Far from being a recent invention, depth psychological thinking already features extensively in classical Greek mythology, more specifically in the stage plays of the great Athenian tragedians of the fifth century BCE. In this century large parts of Greek civilization had embarked on a process of rapid modernization, and the tragedians seem to have felt the need to give their artistic comments on these developments. Their (implicit) analysis of how the human mind works is depth psychological in all but name. The paper focuses on the Pre-Socratic world view in general, and on the tragic notion of hybris in particular. Finally it aims to show the underlying depth psychological structure of Aeschylus' Oresteia.
The story of the classical Greek hero Oedipus is all too well-known. Even though he manages to outsmart the Sphinx, in the end he cannot be described as a successful heroic figure. The same can be said for so many other mythological heroes, and not just the Greek ones; for mythology is characteristically none too generous in providing us with happy endings.
However, in this article we will confine ourselves to some telling examples taken from Greek mythology. There are plenty of ill-fated storylines to choose from: for example, there is the great bronze-age hero Jason, who managed to seize the Golden Fleece but ended up losing everything because of his foolishness and arrogance. Or the Athenian founding father Theseus, for that matter, who greatly improved the lives of his fellow citizens by saving them from the Minotaur and other nasty characters, such as Sinis the Pine-Bender and Procrustes the Stretcher (the latter perhaps being an early symbol of primitive, pointless standardization: in order to make his victims fit some arbitrary measure, Procrustes would either overstretch their bodies or chop their legs off). In his younger years Theseus was a succesful eliminator of monsters, bringing nothing but peace, harmony and order. Yet, as time went by, he was unable to stop brutality, monstrosity and chaos from entering his city again, and his career went downhill. Or we might elaborate on the powerful Mycenean king Agamemnon, who was an effective war leader, but who also had an unpleasant habit of systematically offending and neglecting the feelings of everyone around him. After ten years of war and on the very day of his triumphant return, tragically, though not altogether surprisingly, he was killed by his wife Clytaemnestra and her lover.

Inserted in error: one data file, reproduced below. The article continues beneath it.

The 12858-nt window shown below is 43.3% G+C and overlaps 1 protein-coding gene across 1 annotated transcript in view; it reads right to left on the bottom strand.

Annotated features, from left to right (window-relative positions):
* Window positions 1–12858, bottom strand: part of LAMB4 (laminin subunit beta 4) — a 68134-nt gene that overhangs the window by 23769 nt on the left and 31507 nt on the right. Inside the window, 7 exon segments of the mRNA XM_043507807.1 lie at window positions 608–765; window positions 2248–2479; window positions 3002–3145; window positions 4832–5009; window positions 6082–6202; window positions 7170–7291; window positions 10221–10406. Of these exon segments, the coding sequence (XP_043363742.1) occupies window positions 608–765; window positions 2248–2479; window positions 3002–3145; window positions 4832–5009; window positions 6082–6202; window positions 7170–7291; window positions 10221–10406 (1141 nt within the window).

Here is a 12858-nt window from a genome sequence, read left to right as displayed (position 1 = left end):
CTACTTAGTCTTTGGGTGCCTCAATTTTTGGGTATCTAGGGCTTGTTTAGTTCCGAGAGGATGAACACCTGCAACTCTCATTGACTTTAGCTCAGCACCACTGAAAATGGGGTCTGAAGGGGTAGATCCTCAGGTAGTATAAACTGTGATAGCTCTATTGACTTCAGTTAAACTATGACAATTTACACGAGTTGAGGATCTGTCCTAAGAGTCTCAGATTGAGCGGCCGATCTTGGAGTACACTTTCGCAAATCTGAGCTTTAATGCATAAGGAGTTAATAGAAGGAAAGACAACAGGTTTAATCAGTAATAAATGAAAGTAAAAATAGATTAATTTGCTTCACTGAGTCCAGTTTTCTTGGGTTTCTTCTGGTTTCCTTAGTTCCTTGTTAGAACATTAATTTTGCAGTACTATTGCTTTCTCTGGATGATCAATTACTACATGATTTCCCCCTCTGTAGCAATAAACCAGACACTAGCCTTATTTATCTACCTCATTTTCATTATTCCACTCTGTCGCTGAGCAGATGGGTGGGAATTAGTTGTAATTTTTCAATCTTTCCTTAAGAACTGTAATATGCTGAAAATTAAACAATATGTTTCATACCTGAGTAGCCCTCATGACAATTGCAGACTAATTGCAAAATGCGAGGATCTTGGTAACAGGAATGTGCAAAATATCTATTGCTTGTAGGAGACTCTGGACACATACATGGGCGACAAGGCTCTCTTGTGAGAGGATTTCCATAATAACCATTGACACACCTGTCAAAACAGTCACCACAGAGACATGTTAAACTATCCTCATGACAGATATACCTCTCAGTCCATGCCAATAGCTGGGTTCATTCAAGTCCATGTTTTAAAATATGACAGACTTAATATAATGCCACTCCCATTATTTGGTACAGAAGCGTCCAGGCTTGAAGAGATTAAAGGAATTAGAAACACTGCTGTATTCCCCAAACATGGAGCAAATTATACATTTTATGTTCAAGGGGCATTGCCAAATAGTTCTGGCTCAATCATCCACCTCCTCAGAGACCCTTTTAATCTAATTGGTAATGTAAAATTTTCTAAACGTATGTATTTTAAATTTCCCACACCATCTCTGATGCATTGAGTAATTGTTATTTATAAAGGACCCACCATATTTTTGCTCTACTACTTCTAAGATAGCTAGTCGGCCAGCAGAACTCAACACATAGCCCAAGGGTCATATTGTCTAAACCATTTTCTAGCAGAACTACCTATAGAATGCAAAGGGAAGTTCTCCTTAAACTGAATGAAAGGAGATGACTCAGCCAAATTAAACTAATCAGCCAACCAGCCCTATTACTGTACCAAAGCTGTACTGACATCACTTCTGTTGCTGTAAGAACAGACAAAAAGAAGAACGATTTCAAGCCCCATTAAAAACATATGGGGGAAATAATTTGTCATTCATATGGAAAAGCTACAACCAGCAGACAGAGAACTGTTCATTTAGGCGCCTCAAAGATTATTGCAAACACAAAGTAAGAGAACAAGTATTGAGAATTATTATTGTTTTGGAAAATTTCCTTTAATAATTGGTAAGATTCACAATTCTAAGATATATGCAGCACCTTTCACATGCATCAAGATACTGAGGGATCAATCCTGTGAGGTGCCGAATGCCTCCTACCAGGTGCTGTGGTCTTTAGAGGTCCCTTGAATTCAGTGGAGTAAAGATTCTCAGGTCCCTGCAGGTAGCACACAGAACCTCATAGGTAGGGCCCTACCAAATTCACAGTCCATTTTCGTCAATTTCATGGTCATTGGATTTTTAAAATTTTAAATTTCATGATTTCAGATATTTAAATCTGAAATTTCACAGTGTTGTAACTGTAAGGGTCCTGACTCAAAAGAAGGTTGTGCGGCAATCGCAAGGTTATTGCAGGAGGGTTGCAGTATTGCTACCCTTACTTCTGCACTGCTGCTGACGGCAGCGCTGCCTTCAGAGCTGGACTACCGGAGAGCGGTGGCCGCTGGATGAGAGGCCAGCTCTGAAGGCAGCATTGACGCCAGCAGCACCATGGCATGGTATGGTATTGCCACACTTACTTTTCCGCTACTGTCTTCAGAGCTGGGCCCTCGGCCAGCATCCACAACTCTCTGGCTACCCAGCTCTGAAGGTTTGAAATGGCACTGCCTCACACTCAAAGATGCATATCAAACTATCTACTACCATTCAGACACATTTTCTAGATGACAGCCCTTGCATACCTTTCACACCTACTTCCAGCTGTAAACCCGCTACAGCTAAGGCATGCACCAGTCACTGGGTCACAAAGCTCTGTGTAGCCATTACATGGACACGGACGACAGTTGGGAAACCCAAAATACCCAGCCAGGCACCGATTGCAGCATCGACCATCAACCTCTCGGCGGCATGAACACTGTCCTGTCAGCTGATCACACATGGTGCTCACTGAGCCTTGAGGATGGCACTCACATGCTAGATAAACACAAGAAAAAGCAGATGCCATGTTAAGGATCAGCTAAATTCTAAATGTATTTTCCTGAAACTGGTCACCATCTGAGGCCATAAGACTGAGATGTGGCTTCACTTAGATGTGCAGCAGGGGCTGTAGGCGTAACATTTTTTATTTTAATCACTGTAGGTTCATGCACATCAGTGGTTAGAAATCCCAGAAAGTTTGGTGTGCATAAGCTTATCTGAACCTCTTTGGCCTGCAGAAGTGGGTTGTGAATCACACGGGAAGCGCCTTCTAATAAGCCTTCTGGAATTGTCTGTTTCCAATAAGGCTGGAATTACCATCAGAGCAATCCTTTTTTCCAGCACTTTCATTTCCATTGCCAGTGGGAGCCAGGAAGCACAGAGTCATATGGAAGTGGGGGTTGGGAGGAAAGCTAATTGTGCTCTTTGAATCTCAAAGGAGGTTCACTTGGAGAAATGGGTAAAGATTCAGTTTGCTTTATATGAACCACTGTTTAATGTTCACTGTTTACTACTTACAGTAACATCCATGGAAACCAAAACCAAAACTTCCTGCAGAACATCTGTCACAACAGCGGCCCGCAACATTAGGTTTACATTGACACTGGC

Whether they feature in ancient tales by Homer, Hesiod et al., or in the somewhat later legendry of Greek tragedy, most heroes of classical mythology are clearly not to be envied. With the exception perhaps of Ulysses, the central character of Homer's Odyssey, hardly any of these heroes is portrayed as having had a good life. My paper will attempt to formulate a depth psychological answer to the question as to why this should be.
I hope to make clear that the general worldview seen in Greek mythology, and particularly in Greek tragedy, was very different from our current, (post)modern perspective. The Pre-Socratic Greeks had much less faith in the power of consciousness and rational decision making than we tend to have nowadays. In their view every human achievement, however splendid, always had its downside. They considered that as part of the human condition, and there was no getting round it. For every success you somehow had to pay the price.1
These ideas were all tied up with their polytheistic religion. The Greek gods were a jealous bunch of quarreling deities who tended to begrudge each other their respective successes. For human beings this meant that fulfilling the wishes of one god or goddess could easily cause them to forsake their duty towards other divine figures (not to mention the social problems they might encounter while obeying a particular deity). Life was full of contradictory moral commands, and the more you tried to conform to one particular good, the more likely you were to neglect your other responsibilities and end up being punished. …